Houston Methodist. Leading Medicine.
Houston Methodist. Leading Medicine

Pituitary Tumors

 

The pituitary is a small, acorn-sized gland at the base of the brain that produces important hormones. It is sometimes called the “master gland” because the hormones it releases control essential body functions like growth, metabolism, and reproduction.

Pituitary tumors can grow inside or on the surface of your pituitary gland. Because the pituitary gland is located just below the optic (vision) nerves, pituitary tumors can cause vision problems, including partial loss of vision and even blindness.

Most pituitary tumors are benign (noncancerous) growths called pituitary adenomas. Other types of pituitary tumors include pituitary carcinomas, Rathke’s cleft cysts and craniopharyngiomas.

To schedule an appointment, call 713.441.8500 or request an appointment online.

Click on our infographic to download and learn more about causes, detection and treatment of pituitary tumors »  

Hormones Produced by the Pituitary

The pituitary gland produces several hormones that govern key body functions.

Anterior Pituitary Hormones

Function

Growth Hormones (GH)

The main hormone for general body growth

Adrenocorticotropic Hormone (ACTH)

Causes adrenal glands to release several hormones; the major one is cortisol, a steroid necessary for body function.

Prolactin (PRL)

Causes breast enlargement and breast milk. Too much causes infertility in women and impotence in men.

Thyroid Stimulating Hormone (TSH)

Causes the thyroid gland to release thyroid hormones (T3 and T4)

Follicle Stimulating Hormone (FSH)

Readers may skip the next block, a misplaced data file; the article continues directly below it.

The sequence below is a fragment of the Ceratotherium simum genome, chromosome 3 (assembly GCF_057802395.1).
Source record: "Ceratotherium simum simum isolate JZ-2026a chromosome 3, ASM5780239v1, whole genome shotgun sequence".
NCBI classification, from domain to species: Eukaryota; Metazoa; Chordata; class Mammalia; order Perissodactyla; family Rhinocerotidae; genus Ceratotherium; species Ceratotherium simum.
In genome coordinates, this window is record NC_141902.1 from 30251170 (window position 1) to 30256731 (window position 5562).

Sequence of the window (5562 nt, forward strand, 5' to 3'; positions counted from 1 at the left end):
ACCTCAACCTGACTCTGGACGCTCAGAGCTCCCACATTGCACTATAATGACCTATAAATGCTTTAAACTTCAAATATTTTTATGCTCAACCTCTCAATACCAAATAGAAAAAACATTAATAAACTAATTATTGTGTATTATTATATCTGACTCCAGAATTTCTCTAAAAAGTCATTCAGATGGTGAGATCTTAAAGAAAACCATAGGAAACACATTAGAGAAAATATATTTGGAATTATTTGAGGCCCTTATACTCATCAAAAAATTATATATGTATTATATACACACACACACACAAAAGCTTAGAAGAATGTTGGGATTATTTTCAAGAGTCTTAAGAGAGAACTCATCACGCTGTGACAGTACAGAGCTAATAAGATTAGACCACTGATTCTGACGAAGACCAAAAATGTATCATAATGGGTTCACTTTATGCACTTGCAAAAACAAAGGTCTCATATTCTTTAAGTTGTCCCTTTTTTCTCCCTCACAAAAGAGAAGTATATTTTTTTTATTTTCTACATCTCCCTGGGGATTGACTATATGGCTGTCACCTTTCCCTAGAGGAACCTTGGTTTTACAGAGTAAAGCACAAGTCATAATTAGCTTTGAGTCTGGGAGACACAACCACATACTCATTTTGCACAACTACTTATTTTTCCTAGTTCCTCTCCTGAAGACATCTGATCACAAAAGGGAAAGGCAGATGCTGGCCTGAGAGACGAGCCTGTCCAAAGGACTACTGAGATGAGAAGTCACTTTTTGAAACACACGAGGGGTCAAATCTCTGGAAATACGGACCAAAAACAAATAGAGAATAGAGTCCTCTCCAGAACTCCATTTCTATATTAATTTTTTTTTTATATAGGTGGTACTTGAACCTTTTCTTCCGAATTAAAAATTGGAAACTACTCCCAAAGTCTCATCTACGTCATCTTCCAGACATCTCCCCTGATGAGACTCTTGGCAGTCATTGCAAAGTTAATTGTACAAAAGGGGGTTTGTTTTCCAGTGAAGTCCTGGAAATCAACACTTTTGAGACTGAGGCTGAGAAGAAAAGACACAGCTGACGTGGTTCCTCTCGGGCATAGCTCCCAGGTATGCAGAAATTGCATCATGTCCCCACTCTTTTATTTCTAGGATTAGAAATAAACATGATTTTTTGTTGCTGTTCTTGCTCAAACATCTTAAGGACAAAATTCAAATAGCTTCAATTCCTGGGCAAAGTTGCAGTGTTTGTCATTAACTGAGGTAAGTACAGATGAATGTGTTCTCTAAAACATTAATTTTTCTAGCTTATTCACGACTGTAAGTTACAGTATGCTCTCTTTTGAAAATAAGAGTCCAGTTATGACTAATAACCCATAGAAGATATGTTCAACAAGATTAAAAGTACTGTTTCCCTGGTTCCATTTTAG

Stimulates ovulation in women and sperm production in men

Luteinizing Hormones (LH)

Stimulates ovulation in women and testosterone production in men



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Pituitary Tumors Overview, Pituitary Tumors Treatment or Pituitary Tumors Surgery.

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Pituitary Carcinomas

Pituitary carcinomas are very rare, cancerous tumors that make up just 0.2% of all pituitary adenomas. They’re equally common in women and men, most often occurring in middle age. Symptoms often mimic those of pituitary adenomas, because most pituitary carcinomas also secrete hormones. Because they are so rare, and share symptoms of pituitary adenomas, pituitary carcinomas are sometimes discovered after they have spread to other parts of the body. They can be hard to treat, and require aggressive treatment may include surgery, radiation, and chemotherapy.

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Rathke's Cleft Cysts

Rathke’s cleft cysts for a result of error during fetal development. The pituitary gland forms as a result of down growth of the brain into the posterior lobe, and the upward growth of cells that become the secreting part of the gland, called the anterior lobe. There is normally a little pouch or cavity between the two, which seals by birth, and the two parts of the gland become one. When this does not occur, the pouch contains cells that secrete a mucinous substance that causes progressive enlargement. It is therefore important to carefully follow these cysts with frequent MRII brain scans, to ensure that the cyst is not growing.

To schedule an appointment, call 713.441.8500 or request an appointment online.

 

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Craniopharyngiomas

Craniopharyngiomas are tumor that occur near the pituitary stalk. They form as result of deficiencies in normal endocrine development. They are usually benign (noncancerous). Craniopharyngiomas are usually diagnosed when they grow large enough to exert pressure on the brain, optic nerve or pituitary gland, and cause symptoms such as:

  • Obesity
  • Delayed growth in children
  • Vision problem or swollen optic nerve
  • Excessive thirst and urination

Adamantinomatous (ordinary) craniopharyngiomas are less solid tumors that tend to affect children under age 14. They account for 5% to 10% of all childhood brain tumors.

Papillary craniopharyngiomas are more solid tumors that are typically found in adults over age 45. Craniopharyngiomas are more common in African-Americans.

Surgery is usually the first line of treatment, followed by radiation (in adults and children over age three).

Learn more about Our Pituitary Tumor Treatment Options.

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